A time which, for most of us, means the approach if not the actual onset of the night. Late afternoon, early evening, peak hour traffic, dinner and maybe the news on TV.
In my home state, Victoria, Australia, between 1915 and 1966 it also meant the closing of pubs. Yep, the forces of Prohibition were alive and well in Australia in those days. In fact, to this day there's a dry city within Melbourne.
It seems that the needs of war originally led to the adoption of a war-time emergency closing of pubs at 6PM. It was a temporary World War 1 measure that lasted until 1966. We Australians are not unfamiliar with temporary solutions. Our 'temporary' Parliament House in Canberra was constructed in 1926, first used for it's purpose in 1927 and wasn't closed until 1988!
Thus the tradition of the '6 O'clock swill.' I've witnessed this. It was legal to order any amount of alcohol before 6PM and it was legal to keep the pub open until 7PM as long as no alcohol was served after 6PM. Of course we're talking beer but I have no doubt it would have extended to my preffered drink, wine, had I been a drinker in those days. Oh, and had it been available :-)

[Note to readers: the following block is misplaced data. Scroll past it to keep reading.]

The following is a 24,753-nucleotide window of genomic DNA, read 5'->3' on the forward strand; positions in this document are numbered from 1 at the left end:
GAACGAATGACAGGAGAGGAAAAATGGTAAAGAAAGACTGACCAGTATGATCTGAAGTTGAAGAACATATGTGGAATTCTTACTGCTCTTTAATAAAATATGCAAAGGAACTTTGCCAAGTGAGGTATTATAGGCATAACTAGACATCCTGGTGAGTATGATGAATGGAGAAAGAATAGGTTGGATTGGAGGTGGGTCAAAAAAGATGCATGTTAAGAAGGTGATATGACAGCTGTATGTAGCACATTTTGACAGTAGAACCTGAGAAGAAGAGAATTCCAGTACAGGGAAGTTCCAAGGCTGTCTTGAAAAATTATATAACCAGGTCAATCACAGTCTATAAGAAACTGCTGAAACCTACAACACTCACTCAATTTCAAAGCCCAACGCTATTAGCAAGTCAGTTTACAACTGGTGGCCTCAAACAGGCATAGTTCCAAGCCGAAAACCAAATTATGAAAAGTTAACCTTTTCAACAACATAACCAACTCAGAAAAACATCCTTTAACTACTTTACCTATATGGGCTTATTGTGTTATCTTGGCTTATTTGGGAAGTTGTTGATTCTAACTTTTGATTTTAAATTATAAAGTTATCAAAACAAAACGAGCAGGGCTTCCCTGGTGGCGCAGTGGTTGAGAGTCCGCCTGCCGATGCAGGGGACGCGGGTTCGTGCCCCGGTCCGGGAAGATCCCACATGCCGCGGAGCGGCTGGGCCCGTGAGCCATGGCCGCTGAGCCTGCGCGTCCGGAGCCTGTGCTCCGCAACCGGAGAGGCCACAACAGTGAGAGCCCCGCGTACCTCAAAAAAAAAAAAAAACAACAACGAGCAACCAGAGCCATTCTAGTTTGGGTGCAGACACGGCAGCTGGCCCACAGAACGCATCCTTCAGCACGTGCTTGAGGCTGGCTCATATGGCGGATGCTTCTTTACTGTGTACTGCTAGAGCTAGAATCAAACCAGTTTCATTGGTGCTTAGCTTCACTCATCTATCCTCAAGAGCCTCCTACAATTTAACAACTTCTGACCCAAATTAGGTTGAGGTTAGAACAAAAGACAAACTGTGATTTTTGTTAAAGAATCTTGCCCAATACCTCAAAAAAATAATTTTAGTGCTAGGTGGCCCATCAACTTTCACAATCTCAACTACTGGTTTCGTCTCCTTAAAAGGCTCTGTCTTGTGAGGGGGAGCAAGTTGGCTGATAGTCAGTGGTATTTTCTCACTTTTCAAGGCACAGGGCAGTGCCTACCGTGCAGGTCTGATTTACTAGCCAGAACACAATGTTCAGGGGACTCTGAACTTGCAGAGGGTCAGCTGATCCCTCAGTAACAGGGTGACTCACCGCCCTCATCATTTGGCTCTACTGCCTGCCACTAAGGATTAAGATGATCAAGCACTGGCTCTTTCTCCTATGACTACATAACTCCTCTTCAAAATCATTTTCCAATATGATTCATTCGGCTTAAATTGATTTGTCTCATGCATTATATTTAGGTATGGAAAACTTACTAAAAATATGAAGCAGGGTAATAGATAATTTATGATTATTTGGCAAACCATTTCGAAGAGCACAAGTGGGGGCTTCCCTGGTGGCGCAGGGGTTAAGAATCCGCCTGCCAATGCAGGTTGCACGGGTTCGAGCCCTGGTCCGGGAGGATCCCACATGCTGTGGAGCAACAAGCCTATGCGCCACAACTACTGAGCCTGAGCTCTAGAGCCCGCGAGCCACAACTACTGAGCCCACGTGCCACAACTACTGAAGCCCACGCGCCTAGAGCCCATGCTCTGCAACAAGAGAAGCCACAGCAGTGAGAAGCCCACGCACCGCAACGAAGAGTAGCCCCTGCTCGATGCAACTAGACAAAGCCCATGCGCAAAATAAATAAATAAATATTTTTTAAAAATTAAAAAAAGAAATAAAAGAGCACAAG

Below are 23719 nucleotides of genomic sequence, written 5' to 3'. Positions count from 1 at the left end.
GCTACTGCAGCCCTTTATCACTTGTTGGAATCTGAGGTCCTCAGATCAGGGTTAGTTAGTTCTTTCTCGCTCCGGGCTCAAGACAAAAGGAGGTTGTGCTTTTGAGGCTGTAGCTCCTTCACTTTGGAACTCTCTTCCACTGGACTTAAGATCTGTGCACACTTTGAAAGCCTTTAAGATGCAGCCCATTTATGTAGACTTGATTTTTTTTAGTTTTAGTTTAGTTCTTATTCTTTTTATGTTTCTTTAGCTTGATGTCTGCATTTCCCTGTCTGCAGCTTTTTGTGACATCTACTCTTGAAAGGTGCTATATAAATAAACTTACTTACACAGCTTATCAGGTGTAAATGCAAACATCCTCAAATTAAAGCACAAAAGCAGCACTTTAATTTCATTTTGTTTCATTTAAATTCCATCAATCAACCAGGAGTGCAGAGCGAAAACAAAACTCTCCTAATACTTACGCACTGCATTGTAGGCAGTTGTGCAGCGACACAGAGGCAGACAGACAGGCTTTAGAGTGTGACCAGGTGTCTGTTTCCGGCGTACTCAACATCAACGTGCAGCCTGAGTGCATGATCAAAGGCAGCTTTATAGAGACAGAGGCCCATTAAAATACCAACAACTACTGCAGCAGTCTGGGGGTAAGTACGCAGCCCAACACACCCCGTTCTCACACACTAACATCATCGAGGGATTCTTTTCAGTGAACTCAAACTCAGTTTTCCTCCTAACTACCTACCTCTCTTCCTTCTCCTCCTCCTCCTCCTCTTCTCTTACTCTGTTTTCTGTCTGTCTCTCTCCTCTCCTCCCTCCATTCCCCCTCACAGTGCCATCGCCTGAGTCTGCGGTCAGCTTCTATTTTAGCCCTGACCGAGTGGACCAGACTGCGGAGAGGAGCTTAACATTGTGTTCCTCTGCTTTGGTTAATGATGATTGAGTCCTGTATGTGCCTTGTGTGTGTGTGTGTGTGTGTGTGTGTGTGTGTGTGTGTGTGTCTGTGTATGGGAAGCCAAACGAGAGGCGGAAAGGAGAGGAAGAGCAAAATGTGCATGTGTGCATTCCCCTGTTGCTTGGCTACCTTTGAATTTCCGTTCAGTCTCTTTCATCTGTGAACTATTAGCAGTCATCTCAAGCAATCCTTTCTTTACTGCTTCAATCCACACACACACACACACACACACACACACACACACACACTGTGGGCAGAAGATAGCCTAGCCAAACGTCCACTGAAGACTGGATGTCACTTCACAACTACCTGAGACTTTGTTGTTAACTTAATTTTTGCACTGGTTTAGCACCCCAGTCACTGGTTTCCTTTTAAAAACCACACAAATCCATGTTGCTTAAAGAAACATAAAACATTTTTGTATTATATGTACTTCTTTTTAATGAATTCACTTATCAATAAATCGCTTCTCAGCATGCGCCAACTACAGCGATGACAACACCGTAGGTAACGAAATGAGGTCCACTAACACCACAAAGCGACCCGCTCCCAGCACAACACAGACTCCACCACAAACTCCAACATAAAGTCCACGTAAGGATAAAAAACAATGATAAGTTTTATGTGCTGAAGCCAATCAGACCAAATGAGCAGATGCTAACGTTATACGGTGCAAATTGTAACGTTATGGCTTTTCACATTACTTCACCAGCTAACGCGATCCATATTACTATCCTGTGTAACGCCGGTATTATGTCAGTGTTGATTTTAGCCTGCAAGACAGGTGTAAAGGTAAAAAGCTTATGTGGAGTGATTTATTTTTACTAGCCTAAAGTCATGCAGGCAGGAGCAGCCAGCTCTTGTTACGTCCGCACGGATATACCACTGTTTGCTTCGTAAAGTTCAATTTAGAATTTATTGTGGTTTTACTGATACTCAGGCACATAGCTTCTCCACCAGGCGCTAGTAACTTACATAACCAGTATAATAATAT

So the dedicated drinker would order as many as 12 beers before 6PM. I saw my father order that many one night in June 1960. They were lined up before him like so many tombstones. He had one hour to drink them. Which he did. Much burping and lurching afterward.
Of course, my father had a gladstone bag full of bottles hidden up a back-lane for later. The bags were named after a British Prime Minister. By amazing coincidence they were exactly the right height for an Australian bottle of beer and they could hold 12.
If you had a paper round that included a pub you were made! Hit the pub about 5:30 PM hawking your papers and if you could distract the drinkers from the ordering process they'd pay sixpence for a thruppeny paper. Good money. But after 6 PM? Better money. By that time they were far enough into their cups and so glad of the 6 beers still lined up that they'd pay a shilling for a thruppeny paper. 400% profit and a slap on the back, perhaps somewhat more vigorous than necessary. We smiled tolerantly, kept the ninepence and moved on!
My paper round had 3 pubs! It was a frantic yet profitable hour making sure I covered them all.
I can remember to this day the smell outside a pub not longer after 6 PM. The smell of beer as one would expect. And the smell of vomit. The sight of drunken men with vomit down their coat fronts making their uncertain way toward the tram stop.
I'm glad those days are gone!